Snake on a Plane: Unwelcome Passenger Cancels Tokyo-Bound Flight

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Department of Agriculture / AP

This photo released by Australia's Department of Agriculture, shows a 20-centimeter (8-inch) Mandarin Rat Snake that was found in the passenger cabin of a Qantas Boeing 747 airliner, in Sydney, Monday, Sept. 23, 2013.

A Qantas flight from Sydney to Tokyo was canceled Sunday when a small snake was discovered in the doorway of the Boeing 747.

The Australian airline—apparently unable to track down Samuel L. Jackson in time—will be forced to have the plane “fumigated” in case other serpents are on board, a Qantas spokesperson told The Guardian. Passengers were provided an alternate Boeing 747 for their flight, which was delayed until Monday morning.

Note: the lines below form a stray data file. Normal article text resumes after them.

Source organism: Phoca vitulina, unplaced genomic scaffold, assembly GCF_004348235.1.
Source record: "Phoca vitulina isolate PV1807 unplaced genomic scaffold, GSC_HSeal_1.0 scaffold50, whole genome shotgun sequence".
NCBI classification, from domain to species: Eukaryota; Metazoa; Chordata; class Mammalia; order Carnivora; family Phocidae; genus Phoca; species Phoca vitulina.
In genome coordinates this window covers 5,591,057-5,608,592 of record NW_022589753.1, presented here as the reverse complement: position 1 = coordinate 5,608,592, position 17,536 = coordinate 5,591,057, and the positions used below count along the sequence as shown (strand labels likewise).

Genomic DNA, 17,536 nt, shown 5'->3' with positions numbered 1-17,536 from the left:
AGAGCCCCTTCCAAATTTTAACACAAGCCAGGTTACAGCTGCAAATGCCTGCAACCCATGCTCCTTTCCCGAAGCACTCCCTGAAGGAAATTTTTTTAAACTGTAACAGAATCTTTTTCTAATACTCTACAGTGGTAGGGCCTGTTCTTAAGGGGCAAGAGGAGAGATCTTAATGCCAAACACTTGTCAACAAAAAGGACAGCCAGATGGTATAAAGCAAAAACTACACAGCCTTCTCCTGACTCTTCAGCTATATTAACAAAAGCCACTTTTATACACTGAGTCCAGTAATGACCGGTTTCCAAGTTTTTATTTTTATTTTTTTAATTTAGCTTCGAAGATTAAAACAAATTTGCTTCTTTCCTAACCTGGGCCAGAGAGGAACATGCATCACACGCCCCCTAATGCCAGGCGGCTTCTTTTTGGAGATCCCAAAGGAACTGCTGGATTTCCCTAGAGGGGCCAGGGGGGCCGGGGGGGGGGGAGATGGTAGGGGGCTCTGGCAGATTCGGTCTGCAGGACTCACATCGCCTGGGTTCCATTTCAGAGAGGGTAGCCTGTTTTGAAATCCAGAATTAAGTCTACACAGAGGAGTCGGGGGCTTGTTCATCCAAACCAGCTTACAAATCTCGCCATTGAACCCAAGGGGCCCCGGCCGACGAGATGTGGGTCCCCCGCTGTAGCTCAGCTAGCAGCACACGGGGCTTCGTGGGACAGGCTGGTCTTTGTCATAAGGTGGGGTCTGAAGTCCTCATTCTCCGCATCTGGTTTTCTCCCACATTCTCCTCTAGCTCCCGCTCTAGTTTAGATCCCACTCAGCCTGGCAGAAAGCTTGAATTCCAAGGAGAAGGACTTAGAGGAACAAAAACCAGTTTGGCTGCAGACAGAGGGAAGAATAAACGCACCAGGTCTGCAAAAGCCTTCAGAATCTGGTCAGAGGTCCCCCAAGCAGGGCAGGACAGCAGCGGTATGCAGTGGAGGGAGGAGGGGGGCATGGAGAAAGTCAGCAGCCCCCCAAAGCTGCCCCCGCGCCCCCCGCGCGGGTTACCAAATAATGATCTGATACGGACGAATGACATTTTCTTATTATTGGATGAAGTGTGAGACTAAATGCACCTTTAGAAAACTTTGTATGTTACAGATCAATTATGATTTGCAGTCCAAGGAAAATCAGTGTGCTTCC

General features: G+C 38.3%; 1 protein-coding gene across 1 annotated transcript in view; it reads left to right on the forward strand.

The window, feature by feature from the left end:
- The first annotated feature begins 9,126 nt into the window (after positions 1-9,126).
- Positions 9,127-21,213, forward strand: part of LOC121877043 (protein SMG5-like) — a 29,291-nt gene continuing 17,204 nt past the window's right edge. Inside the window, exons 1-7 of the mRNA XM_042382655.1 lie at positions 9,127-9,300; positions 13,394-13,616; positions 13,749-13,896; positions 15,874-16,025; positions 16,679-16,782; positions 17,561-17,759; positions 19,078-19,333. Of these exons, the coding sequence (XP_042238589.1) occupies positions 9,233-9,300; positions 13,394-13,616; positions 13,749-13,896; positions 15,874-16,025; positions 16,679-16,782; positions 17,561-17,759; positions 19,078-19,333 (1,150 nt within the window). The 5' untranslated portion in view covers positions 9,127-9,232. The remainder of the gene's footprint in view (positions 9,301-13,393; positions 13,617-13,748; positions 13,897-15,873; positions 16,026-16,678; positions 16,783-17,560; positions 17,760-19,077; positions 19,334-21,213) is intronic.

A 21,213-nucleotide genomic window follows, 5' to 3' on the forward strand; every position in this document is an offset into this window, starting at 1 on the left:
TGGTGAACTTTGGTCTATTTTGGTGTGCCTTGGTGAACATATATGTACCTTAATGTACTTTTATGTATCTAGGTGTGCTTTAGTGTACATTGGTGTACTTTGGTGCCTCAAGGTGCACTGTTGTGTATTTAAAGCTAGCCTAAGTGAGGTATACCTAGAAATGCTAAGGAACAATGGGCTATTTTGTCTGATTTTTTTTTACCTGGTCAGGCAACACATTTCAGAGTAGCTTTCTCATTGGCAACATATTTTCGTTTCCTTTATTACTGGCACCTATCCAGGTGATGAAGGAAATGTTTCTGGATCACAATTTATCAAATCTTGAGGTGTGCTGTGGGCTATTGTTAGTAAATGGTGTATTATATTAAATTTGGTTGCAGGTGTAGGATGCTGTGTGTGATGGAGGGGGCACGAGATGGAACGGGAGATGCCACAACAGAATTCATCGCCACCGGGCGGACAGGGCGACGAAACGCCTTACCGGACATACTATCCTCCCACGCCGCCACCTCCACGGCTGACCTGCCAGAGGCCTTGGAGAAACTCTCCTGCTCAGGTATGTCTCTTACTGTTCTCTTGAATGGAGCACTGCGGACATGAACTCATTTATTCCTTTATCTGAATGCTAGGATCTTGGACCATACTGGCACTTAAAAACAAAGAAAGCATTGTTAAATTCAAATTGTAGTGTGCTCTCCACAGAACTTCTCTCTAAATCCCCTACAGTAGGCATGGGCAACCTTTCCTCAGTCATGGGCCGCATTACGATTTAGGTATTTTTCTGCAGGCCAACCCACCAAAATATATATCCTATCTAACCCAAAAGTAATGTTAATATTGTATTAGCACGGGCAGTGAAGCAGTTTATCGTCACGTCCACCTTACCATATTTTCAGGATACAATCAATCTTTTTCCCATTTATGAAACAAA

The snake, just over half a foot long, was identified as a Mandarin rat snake, a species commonly found in Asia. The nonvenomous reptile was euthanized by the Department of Agriculture.

It wouldn’t have been the first time Qantas passengers shared a flight with a ticket-less serpentine passenger.  In January, a 9-foot scrub python held onto the wing of a plane for much of a two-hour flight, in view of the passengers, before dying.

[The Guardian]